When pain persists for 3 months or longer, it is considered chronic (5). Chronic pain is currently one of the most common and costly chronic health conditions in North America, with approximately 10% of the general population reporting having experienced chronic idiopathic (i.e., noncancer-related) pain in the past 12 months (6). Chronic pain is often associated with physical decline, limited functional ability, and emotional distress (e.g., depression, anxiety, and anger), including an increased probability of comorbid psychopathology (for review, see 7). It is also associated with inappropriate use of medical services, reduced work performance or absenteeism, and high-cost insurance claims (8, 9). Translated into a dollar value, common chronic pain conditions cost the United States approximately $60 billion annually. Although chronic pain is often associated with negative outcomes, it is important to note that some people with chronic pain cope effectively and adapt in a manner that allows them to maintain their quality of life (10, 11).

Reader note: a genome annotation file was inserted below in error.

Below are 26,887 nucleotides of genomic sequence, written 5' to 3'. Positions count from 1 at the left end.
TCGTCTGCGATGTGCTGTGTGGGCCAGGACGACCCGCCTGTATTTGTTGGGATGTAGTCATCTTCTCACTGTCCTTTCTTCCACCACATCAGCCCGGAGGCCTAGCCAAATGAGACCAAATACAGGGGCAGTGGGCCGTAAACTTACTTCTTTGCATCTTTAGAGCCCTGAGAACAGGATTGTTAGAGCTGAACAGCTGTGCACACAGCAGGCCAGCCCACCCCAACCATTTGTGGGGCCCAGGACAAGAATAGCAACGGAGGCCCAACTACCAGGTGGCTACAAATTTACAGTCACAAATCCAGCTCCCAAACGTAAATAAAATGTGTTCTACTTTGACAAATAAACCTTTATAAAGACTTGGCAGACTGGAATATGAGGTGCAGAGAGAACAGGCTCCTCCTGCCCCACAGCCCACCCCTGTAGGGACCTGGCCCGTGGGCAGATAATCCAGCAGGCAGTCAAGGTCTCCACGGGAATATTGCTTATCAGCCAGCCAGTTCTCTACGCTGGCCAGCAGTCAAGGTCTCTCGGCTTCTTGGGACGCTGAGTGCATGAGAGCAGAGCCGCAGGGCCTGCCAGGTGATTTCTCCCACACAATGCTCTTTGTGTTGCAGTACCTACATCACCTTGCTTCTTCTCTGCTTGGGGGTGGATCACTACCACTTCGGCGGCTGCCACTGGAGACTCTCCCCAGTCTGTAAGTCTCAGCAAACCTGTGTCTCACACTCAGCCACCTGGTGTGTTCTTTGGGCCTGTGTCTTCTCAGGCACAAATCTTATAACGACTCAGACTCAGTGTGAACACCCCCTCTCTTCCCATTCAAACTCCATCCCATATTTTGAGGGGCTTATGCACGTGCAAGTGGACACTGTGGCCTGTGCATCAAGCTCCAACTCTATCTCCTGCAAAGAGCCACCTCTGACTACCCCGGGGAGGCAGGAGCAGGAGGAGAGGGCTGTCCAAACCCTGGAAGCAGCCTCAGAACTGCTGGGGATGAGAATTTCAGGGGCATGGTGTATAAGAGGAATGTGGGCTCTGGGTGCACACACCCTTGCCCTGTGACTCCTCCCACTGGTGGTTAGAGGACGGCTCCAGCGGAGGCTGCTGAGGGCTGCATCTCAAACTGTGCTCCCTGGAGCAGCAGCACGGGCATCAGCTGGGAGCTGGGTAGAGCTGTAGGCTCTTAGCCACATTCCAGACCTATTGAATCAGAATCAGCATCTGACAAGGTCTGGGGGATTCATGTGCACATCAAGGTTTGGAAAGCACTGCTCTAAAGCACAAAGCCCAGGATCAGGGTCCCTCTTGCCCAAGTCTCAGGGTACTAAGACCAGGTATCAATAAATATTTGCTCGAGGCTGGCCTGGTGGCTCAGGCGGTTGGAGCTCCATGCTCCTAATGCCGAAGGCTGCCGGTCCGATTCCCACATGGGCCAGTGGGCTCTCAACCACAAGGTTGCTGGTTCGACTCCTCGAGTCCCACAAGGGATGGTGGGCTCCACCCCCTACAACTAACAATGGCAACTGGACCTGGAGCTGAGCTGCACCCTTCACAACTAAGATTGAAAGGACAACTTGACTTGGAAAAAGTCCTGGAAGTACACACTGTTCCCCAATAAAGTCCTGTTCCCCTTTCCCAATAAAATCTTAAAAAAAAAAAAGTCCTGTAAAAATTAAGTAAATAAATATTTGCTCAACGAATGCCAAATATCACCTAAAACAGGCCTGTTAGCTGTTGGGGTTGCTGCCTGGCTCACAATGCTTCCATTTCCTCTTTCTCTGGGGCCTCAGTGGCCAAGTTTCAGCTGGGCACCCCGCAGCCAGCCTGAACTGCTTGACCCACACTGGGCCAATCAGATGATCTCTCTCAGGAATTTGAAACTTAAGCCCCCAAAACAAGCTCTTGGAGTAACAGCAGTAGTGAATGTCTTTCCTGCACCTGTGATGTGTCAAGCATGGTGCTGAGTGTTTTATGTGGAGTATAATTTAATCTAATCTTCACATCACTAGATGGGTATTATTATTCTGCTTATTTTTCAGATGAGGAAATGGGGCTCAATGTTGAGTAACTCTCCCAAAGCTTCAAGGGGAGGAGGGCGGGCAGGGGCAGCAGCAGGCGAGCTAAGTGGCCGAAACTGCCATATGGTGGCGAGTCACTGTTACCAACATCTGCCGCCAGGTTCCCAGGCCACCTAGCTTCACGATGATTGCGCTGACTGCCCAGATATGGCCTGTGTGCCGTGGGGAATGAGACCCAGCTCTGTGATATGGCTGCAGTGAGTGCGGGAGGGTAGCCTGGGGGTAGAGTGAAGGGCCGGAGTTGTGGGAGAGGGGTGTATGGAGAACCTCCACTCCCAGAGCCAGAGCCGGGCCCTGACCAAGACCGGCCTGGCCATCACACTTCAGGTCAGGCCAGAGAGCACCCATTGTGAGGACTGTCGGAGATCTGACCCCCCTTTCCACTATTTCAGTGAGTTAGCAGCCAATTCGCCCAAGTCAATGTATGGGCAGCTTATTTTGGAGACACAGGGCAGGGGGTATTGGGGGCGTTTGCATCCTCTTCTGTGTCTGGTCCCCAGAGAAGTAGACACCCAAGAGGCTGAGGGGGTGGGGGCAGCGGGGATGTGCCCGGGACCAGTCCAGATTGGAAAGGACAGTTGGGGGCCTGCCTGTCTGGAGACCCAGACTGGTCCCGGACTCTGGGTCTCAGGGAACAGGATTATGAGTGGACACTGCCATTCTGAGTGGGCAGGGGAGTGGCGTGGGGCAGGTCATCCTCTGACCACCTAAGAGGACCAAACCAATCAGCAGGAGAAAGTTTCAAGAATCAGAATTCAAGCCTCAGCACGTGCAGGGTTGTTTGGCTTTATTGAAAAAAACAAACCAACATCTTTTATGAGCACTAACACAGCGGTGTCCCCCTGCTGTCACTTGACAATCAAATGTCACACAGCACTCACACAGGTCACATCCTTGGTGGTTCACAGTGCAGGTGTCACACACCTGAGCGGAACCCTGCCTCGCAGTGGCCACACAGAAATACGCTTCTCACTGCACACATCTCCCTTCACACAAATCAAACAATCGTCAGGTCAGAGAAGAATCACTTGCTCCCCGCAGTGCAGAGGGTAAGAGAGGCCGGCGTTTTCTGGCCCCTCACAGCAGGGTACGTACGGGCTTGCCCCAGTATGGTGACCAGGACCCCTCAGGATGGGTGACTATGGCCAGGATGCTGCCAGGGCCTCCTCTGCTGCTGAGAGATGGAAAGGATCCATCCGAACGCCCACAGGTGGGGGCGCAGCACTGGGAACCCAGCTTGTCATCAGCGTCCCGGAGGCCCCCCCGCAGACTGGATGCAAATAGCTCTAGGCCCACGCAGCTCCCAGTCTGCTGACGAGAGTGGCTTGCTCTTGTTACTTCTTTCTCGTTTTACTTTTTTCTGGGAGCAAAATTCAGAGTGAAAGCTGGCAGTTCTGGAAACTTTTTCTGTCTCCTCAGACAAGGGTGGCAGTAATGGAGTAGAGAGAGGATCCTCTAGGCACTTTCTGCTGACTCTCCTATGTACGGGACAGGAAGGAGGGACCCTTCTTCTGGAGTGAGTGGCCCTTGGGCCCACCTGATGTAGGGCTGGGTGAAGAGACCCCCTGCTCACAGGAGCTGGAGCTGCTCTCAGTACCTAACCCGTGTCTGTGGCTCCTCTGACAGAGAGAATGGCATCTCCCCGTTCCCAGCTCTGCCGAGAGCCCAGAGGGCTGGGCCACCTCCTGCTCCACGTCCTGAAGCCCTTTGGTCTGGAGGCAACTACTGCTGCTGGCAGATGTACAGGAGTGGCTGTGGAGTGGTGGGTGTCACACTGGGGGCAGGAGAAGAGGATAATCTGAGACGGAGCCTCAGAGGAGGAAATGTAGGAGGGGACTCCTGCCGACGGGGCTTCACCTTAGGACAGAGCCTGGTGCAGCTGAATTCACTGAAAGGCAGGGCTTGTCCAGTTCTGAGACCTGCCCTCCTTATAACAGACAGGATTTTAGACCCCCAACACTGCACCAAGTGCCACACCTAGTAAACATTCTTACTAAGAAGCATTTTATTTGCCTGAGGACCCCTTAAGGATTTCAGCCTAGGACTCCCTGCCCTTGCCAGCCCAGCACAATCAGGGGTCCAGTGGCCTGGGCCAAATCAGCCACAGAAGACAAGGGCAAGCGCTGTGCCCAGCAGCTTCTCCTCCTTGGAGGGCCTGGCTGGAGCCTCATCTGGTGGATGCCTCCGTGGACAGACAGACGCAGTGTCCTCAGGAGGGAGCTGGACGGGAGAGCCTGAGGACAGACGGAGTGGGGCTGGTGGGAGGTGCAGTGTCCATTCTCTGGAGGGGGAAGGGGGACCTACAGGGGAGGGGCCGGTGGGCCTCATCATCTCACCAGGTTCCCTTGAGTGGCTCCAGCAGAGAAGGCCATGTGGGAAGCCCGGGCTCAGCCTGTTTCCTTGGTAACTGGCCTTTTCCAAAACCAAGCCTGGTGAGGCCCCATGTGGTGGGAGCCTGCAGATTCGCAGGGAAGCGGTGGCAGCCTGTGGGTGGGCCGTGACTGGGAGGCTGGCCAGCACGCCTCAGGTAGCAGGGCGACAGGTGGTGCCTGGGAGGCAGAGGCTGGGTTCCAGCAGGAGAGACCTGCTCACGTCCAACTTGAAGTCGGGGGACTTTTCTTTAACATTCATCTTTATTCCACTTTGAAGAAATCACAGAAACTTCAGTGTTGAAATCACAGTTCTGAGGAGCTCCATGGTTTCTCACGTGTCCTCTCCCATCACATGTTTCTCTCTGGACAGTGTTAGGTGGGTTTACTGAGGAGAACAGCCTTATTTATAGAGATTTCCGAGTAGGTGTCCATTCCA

Two terms common to the literature are used in the pages that follow to refer to clinically significant pain experiences. We use the term clinically significant chronic pain in reference to any noncancer-related pain condition that has persisted for a duration of 3 months or longer and is associated with maladaptive coping and functional limitations. We use the term pain disorder when referring to studies that have included this DSM-IV-TR diagnosis. In DSM-IV-TR, pain disorder is characterized by pain in one or more parts of the body that is severe enough to warrant clinical attention (criterion A) and for which there is significant distress or impairment in social or occupational functioning (criterion B), and evidence suggesting that psychological factors (e.g., other axis I or II conditions or symptoms that do not reach the threshold for a disorder) are involved in the etiology, severity, exacerbation, and maintenance of pain (criterion C). The pain must not be intentionally produced or feigned (criterion D) and must not be better accounted for by another disorder (criterion E). Subtypes of pain disorder are defined according to associated factors (i.e., pain disorder associated with psychological factors, pain disorder associated with a general medical condition, or pain disorder associated with both psychological factors and a general medical condition). It is noteworthy that some clinicians and researchers (12, 13) regard the diagnosis of pain disorder as problematic and of limited clinical utility (e.g., overinclusive, requiring a value judgment by clinicians while offering limited guidelines).